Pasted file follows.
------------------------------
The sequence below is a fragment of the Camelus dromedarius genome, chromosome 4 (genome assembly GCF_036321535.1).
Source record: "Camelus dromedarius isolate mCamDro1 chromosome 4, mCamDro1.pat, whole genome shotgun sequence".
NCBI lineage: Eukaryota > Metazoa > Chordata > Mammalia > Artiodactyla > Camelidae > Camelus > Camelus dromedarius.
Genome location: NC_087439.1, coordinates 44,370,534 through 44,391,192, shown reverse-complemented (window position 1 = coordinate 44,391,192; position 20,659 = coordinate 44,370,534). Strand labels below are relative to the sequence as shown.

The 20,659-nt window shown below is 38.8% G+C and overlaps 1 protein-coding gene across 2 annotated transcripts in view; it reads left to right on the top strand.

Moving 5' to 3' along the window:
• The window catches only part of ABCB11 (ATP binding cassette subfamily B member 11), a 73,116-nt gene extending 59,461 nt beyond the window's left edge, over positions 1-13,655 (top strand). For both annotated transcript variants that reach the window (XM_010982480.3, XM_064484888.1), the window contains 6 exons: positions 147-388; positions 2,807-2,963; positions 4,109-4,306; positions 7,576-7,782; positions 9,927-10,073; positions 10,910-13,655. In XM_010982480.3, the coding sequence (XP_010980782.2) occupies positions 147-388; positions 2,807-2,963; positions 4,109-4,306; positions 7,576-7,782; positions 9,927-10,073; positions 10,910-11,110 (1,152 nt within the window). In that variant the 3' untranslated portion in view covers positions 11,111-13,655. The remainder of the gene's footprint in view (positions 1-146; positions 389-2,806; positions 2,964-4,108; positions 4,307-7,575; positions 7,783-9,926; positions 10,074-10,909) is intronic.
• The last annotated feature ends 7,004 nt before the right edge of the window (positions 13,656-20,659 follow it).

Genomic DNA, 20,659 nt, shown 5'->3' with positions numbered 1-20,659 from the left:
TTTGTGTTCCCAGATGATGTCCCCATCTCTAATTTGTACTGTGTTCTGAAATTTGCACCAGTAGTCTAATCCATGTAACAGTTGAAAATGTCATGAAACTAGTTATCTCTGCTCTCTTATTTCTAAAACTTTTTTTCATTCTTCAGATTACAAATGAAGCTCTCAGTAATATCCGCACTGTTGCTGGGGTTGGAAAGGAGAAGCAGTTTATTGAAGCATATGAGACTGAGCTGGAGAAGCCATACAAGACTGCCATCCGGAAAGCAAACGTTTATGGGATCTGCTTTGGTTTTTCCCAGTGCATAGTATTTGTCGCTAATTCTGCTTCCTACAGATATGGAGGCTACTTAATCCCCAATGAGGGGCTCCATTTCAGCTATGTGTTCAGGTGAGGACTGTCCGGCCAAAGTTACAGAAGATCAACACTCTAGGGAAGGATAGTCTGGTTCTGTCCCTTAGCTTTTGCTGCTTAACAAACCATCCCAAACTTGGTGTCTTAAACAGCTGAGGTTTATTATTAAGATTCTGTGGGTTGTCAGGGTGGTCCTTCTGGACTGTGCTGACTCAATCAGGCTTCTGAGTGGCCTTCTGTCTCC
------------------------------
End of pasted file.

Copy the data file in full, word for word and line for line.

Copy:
The sequence below is a fragment of the Camelus dromedarius genome, chromosome 4 (genome assembly GCF_036321535.1).
Source record: "Camelus dromedarius isolate mCamDro1 chromosome 4, mCamDro1.pat, whole genome shotgun sequence".
NCBI lineage: Eukaryota > Metazoa > Chordata > Mammalia > Artiodactyla > Camelidae > Camelus > Camelus dromedarius.
Genome location: NC_087439.1, coordinates 44,370,534 through 44,391,192, shown reverse-complemented (window position 1 = coordinate 44,391,192; position 20,659 = coordinate 44,370,534). Strand labels below are relative to the sequence as shown.

The 20,659-nt window shown below is 38.8% G+C and overlaps 1 protein-coding gene across 2 annotated transcripts in view; it reads left to right on the top strand.

Moving 5' to 3' along the window:
• The window catches only part of ABCB11 (ATP binding cassette subfamily B member 11), a 73,116-nt gene extending 59,461 nt beyond the window's left edge, over positions 1-13,655 (top strand). For both annotated transcript variants that reach the window (XM_010982480.3, XM_064484888.1), the window contains 6 exons: positions 147-388; positions 2,807-2,963; positions 4,109-4,306; positions 7,576-7,782; positions 9,927-10,073; positions 10,910-13,655. In XM_010982480.3, the coding sequence (XP_010980782.2) occupies positions 147-388; positions 2,807-2,963; positions 4,109-4,306; positions 7,576-7,782; positions 9,927-10,073; positions 10,910-11,110 (1,152 nt within the window). In that variant the 3' untranslated portion in view covers positions 11,111-13,655. The remainder of the gene's footprint in view (positions 1-146; positions 389-2,806; positions 2,964-4,108; positions 4,307-7,575; positions 7,783-9,926; positions 10,074-10,909) is intronic.
• The last annotated feature ends 7,004 nt before the right edge of the window (positions 13,656-20,659 follow it).

Genomic DNA, 20,659 nt, shown 5'->3' with positions numbered 1-20,659 from the left:
TTTGTGTTCCCAGATGATGTCCCCATCTCTAATTTGTACTGTGTTCTGAAATTTGCACCAGTAGTCTAATCCATGTAACAGTTGAAAATGTCATGAAACTAGTTATCTCTGCTCTCTTATTTCTAAAACTTTTTTTCATTCTTCAGATTACAAATGAAGCTCTCAGTAATATCCGCACTGTTGCTGGGGTTGGAAAGGAGAAGCAGTTTATTGAAGCATATGAGACTGAGCTGGAGAAGCCATACAAGACTGCCATCCGGAAAGCAAACGTTTATGGGATCTGCTTTGGTTTTTCCCAGTGCATAGTATTTGTCGCTAATTCTGCTTCCTACAGATATGGAGGCTACTTAATCCCCAATGAGGGGCTCCATTTCAGCTATGTGTTCAGGTGAGGACTGTCCGGCCAAAGTTACAGAAGATCAACACTCTAGGGAAGGATAGTCTGGTTCTGTCCCTTAGCTTTTGCTGCTTAACAAACCATCCCAAACTTGGTGTCTTAAACAGCTGAGGTTTATTATTAAGATTCTGTGGGTTGTCAGGGTGGTCCTTCTGGACTGTGCTGACTCAATCAGGCTTCTGAGTGGCCTTCTGTCTCC